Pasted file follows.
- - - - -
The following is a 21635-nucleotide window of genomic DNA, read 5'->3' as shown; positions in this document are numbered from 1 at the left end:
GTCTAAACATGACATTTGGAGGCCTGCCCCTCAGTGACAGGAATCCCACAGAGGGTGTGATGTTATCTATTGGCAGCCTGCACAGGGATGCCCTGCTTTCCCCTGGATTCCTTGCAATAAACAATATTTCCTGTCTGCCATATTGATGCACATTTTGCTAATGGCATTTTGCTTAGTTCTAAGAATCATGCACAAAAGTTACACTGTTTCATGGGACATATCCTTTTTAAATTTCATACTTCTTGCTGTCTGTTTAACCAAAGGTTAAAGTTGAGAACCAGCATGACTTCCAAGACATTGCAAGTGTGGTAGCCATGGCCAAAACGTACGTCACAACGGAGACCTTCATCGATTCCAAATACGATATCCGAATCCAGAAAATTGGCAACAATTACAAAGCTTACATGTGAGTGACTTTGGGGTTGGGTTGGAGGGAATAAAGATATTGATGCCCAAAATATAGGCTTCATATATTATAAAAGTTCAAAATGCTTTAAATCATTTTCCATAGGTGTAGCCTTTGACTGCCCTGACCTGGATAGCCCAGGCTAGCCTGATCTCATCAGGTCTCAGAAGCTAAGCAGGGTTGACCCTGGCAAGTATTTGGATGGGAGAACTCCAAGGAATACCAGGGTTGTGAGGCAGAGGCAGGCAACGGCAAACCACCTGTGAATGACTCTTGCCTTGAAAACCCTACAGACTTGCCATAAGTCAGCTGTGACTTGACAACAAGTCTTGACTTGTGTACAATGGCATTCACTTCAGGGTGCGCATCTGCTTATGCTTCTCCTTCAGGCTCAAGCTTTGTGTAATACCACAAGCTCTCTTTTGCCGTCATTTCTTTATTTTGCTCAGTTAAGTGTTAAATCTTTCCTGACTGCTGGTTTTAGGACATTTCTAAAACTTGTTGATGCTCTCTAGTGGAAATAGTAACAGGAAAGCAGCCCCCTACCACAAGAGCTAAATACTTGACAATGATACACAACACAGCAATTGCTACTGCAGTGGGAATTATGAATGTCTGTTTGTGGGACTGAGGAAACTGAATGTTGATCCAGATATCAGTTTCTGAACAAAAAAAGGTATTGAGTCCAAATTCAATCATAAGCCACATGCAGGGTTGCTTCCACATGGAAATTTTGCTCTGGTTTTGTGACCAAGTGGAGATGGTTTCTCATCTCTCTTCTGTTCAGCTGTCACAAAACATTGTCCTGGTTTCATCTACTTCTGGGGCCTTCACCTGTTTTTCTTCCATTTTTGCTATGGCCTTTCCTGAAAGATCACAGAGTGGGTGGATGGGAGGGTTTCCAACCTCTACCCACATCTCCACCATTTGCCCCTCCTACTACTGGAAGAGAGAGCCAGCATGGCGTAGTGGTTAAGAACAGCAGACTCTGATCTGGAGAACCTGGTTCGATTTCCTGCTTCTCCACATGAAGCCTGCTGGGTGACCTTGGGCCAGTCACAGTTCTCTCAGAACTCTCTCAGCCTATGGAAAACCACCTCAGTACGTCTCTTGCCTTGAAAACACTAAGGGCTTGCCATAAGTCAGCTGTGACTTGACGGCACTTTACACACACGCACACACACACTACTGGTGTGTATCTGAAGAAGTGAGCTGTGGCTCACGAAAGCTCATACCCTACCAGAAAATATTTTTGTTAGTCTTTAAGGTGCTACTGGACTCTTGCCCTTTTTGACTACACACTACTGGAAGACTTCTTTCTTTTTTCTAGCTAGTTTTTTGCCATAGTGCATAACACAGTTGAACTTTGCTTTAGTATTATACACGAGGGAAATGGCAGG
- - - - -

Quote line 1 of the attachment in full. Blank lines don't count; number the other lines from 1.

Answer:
The following is a 21635-nucleotide window of genomic DNA, read 5'->3' as shown; positions in this document are numbered from 1 at the left end: